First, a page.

One such energetic lad, who belongs more or less, to some friends of ours is little Frankie. One day recently he pulled a chair over to the front window and carefully placed it inside the drapes. He was standing there staring out at the world when his mother came looking for him. She spied his little white legs protruding beneath the drapes and quietly slipped in behind him. Then she heard him speaking to himself in very somber terms. He was saying, "I've got to get out of here!"

I could fill a book with wonderful pronouncements from the mouths of preschool children. They are among the most delightful little people on the face of the earth. But returning to our thesis, they (and all children) bring a special kind of stress into the lives of their parents. Humorist Erma Bombeck said in one of her books that she was frustrated by her children from the moment they were born. She remembered how she got three kids, but she couldn't recall why. She decided maybe they were a 4-H project that got out of hand.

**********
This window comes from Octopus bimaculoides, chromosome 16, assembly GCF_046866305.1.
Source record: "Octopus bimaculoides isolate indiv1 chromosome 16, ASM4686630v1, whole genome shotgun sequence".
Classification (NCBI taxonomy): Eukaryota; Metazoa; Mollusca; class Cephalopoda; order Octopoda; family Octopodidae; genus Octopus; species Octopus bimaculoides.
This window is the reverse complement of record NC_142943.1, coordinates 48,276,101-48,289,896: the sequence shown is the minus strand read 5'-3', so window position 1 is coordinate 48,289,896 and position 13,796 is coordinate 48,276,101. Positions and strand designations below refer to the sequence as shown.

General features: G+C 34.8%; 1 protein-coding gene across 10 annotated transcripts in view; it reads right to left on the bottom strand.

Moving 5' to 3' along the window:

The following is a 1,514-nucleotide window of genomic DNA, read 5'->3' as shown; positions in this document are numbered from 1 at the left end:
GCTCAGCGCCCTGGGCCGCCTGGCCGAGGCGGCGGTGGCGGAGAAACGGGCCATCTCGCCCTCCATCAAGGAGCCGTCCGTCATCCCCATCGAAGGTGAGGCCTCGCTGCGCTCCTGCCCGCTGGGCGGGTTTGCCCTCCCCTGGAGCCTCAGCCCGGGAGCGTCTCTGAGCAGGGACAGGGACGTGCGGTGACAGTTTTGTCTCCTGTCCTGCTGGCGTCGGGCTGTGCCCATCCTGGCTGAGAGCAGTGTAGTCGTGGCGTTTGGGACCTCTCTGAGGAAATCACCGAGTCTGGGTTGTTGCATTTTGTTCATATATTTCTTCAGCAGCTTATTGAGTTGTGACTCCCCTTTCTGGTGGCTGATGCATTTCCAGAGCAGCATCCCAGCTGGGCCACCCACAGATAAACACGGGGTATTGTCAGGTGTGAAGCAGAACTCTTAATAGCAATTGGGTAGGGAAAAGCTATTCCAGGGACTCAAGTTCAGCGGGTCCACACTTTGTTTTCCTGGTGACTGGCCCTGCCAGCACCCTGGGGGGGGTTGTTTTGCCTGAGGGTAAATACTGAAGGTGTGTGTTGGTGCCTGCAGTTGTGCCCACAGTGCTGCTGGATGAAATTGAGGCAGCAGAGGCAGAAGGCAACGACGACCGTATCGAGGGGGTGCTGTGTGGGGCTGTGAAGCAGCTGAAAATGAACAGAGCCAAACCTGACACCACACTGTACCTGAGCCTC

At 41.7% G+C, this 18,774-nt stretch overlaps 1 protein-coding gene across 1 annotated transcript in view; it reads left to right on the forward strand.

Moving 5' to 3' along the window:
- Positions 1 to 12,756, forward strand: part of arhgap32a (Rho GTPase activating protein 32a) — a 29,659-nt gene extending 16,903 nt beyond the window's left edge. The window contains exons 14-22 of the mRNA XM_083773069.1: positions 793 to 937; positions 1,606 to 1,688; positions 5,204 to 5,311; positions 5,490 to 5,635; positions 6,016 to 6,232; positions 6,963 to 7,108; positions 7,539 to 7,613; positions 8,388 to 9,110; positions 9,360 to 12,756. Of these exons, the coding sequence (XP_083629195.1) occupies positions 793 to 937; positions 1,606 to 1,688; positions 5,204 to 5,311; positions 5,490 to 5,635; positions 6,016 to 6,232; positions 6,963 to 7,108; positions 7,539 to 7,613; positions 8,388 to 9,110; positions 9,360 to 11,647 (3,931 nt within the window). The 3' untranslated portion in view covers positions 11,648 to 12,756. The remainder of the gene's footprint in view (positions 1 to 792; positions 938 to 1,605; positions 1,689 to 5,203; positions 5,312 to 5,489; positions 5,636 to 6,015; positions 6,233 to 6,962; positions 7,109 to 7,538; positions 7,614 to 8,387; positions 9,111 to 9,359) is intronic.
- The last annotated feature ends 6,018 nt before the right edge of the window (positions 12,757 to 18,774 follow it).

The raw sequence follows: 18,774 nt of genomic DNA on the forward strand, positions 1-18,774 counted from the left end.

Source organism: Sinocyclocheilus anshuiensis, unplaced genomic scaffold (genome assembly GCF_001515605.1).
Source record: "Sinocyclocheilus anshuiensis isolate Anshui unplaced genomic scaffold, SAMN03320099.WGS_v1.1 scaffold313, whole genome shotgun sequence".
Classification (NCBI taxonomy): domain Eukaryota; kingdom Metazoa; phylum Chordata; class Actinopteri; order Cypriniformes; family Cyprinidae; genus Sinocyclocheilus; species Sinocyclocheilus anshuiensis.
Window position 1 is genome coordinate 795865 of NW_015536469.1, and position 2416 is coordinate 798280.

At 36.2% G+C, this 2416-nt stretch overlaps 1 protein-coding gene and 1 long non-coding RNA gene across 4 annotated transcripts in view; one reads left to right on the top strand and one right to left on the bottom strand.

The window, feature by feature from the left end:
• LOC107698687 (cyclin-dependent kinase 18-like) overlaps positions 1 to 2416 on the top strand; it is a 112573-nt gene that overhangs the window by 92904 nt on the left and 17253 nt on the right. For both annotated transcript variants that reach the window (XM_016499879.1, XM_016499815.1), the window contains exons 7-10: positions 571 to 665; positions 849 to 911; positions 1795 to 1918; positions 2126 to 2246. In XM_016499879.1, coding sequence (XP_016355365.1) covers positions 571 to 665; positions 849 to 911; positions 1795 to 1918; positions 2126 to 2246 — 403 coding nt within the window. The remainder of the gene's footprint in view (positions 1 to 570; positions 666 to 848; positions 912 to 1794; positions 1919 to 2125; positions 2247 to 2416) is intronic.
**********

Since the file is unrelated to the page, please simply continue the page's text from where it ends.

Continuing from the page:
For some parents, the overwhelming responsibility associated with child-rearing is not so funny. As indicated in the preceding chapter, there appears to be a growing number of husbands and wives today who are not coping well with parenthood. They've reached the end of the rope and it is frazzled. The letters they send to me are replete with self-condemnation, guilt and anger. Many seem to have experienced a kind of physical exhaustion that leaves them confused and depressed.